This experience was one of the most incredible spectacles of nature I have ever witnessed, in some ways fulfilling dreams I have had since I was a child. I have always been fascinated by the mystique of big cats—the more elusive the better. Some of my earliest artistic memories are drawing big cats out of the well-worn photography books I adored, which gave me my initial interest in pursuing wildlife photography. After what had been a slow winter for wildlife sightings, this mountain lion was such a gift to me as she spent about a week of her life in Jackson Hole, feeding on a mule deer she killed during the night. It was of crucial importance to me when I arrived on scene to capture an action shot of this sleek creature as it was a situation I had dreamed of my entire life.
How I got the shot
The lion was right on the outskirts of town napping behind a tree high up in the cliffs. I saw her down at the carcass when I first arrived so I knew where to set up, hoping she would once again return to her kill during daylight. Some magpies gathered and began to pick at her kill, and I watched as she slunk out from behind the tree, hissing at the scavenging birds. All of the sudden she exploded down the steep cliff as I was laying on my back in the snowbank, squeezing my lens between my knees. I was able to capture a variety of different images of her descent, but this image stood out to me, particularly the intensity of her eyes locked onto the scavengers she was determined to drive off.
What I Used
I shot this image with my Nikon D850, Nikkor 400mm f/2.8 lens and a 1.4x teleconverter on a monopod. The settings I used were f/7.1, 1/640 second, ISO 800. Because the lion was in town, there was no tracking or adventure involved. All the photographers and onlookers at the scene, myself included, endured a brutal January snowstorm to witness this cat’s gift to us. I was able to anticipate where the lion would pounce from the cliff and position myself in an advantageous spot.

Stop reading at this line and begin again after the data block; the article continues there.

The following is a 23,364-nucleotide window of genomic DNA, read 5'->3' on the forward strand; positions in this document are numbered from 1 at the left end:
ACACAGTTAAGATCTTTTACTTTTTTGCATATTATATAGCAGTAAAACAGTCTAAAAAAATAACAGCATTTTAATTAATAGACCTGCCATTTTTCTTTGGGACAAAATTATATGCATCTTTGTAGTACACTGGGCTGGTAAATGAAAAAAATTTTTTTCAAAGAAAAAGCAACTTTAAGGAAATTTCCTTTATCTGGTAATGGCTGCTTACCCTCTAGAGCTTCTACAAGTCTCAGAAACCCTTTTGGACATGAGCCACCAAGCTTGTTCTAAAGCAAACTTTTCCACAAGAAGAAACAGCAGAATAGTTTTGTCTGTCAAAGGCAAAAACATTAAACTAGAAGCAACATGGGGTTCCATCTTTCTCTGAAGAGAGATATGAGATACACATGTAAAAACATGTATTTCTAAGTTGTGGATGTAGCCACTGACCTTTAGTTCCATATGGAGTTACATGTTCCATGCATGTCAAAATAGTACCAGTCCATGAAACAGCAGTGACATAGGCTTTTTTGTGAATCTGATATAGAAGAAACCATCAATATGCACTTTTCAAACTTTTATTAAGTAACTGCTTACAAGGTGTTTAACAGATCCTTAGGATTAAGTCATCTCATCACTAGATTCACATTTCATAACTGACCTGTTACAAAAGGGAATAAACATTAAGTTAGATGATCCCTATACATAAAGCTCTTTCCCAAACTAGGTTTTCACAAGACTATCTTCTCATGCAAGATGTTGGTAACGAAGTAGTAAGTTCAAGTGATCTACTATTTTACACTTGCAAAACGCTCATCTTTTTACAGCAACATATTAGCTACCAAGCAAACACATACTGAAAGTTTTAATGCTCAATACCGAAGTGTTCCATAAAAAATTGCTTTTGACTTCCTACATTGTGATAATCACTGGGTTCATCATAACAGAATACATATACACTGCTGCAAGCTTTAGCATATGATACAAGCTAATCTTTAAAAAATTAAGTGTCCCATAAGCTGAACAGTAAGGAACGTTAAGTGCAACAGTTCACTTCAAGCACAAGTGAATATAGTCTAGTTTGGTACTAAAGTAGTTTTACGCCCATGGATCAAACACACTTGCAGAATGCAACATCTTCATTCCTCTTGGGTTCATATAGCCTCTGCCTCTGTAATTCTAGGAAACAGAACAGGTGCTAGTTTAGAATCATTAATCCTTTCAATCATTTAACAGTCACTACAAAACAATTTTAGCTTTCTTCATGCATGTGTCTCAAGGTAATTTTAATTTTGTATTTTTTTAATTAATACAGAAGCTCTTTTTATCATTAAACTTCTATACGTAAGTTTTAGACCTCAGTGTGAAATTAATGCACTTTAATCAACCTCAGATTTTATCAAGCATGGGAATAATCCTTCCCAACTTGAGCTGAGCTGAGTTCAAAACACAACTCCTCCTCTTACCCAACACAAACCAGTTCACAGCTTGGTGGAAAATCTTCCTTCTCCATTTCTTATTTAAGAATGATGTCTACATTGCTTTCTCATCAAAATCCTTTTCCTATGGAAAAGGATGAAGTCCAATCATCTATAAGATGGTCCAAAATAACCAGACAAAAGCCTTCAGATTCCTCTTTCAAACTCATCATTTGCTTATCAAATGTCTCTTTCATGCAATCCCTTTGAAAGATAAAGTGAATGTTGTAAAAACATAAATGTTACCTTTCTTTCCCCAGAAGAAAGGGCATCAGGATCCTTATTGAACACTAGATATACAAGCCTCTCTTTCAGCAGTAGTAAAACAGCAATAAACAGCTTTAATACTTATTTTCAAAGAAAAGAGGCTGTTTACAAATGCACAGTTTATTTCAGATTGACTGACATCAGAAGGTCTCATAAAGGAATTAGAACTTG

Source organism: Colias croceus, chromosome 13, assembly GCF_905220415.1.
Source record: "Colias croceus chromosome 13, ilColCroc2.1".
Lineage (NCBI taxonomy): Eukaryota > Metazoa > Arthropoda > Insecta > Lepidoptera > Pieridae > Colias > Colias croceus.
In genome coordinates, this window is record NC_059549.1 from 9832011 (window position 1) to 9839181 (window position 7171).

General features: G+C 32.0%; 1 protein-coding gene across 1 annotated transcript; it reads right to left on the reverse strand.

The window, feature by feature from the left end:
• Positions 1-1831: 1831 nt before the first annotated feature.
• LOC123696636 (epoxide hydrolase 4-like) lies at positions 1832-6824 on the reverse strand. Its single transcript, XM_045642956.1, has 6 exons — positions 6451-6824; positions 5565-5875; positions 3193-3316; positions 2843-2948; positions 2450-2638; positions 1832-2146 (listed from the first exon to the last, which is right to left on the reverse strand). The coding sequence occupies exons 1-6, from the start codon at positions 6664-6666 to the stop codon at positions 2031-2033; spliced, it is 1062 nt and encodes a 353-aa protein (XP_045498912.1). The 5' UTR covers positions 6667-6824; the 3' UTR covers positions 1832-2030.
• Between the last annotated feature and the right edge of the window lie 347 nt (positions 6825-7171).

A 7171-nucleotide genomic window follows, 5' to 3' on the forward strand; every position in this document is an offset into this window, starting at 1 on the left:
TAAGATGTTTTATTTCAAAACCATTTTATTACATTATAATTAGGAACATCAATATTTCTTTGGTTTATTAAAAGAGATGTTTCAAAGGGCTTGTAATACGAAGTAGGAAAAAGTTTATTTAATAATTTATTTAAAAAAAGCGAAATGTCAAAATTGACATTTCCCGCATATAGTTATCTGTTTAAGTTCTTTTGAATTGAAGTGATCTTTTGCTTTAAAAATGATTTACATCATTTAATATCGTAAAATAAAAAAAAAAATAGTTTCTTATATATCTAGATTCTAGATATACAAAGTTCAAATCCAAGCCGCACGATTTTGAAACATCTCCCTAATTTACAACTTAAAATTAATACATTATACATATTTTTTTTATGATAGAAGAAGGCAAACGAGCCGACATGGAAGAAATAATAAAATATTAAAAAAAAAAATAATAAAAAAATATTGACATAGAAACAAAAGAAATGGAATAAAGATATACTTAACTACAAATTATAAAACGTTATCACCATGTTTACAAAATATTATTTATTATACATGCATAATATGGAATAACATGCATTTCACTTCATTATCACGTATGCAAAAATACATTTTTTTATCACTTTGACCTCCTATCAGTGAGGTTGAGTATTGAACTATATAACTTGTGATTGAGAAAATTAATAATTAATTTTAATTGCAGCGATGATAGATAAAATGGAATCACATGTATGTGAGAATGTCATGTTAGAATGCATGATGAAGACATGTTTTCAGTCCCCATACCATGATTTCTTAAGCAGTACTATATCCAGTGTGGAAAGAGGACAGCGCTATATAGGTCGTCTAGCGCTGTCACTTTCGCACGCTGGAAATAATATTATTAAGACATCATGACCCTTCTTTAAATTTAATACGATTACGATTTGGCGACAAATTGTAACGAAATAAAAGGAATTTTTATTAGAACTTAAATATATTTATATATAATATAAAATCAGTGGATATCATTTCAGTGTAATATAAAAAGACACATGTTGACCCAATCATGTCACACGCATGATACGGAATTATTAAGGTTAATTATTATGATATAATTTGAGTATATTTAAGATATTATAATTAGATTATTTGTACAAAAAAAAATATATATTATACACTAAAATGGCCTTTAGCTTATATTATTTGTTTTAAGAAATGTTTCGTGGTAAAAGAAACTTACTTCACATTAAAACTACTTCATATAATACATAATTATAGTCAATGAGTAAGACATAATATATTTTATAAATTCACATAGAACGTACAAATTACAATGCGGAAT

I live in Jackson Hole, Wyoming, and I am pursuing my dreams of working as a wildlife filmmaker. I am not a full-time professional photographer yet, but I currently spend every free moment of my life producing wildlife images. I only began wildlife photography five years ago when I moved to Jackson and have become more and more serious about it with each passing day. My favorite subjects are America’s apex predators, such as grizzly bears, cougars, and wolves, as well as the more elusive charismatic mammals, like weasels and pikas.
I am also a falconer who flies a Harris hawk and an hobbyist tracker obsessed with the wild world. I simply cannot get enough of the outdoors! I like to think that my experience with track and sign gives me an edge as a wildlife photographer. The more time I spend tracking and observing wild animals the more it helps me accurately anticipate their behavior and non-obtrusively share their habitat with them. This experience has inspired me to learn as much as I can about tracking lions, and I look forward to my next sighting of these elusive cats.
My photographic journey
I have been fascinated by the natural world as long as I can remember. I was born in Singapore and was exposed to incredible wildlife encounters at a very young age in Southeast Asia. I have been an artist my whole life, focusing primarily on wildlife art of all kinds, but I did not become a photographer until much later. Originally I began shooting wildlife images as a way to produce references for my artwork, but the process became more and more engaging for me and eventually eclipsed my art career. There is nothing in life quite as magnificent as sharing a wild animal’s world, if only for a moment.
NANPA and me
I have only been a member of NANPA since this summer, but I am very glad to be part of this community of incredibly talented photographers! I look forward to submitting to Showcases in the future. I am so honored to be recognized amongst the top 24 images in my first year of contributing to Showcase.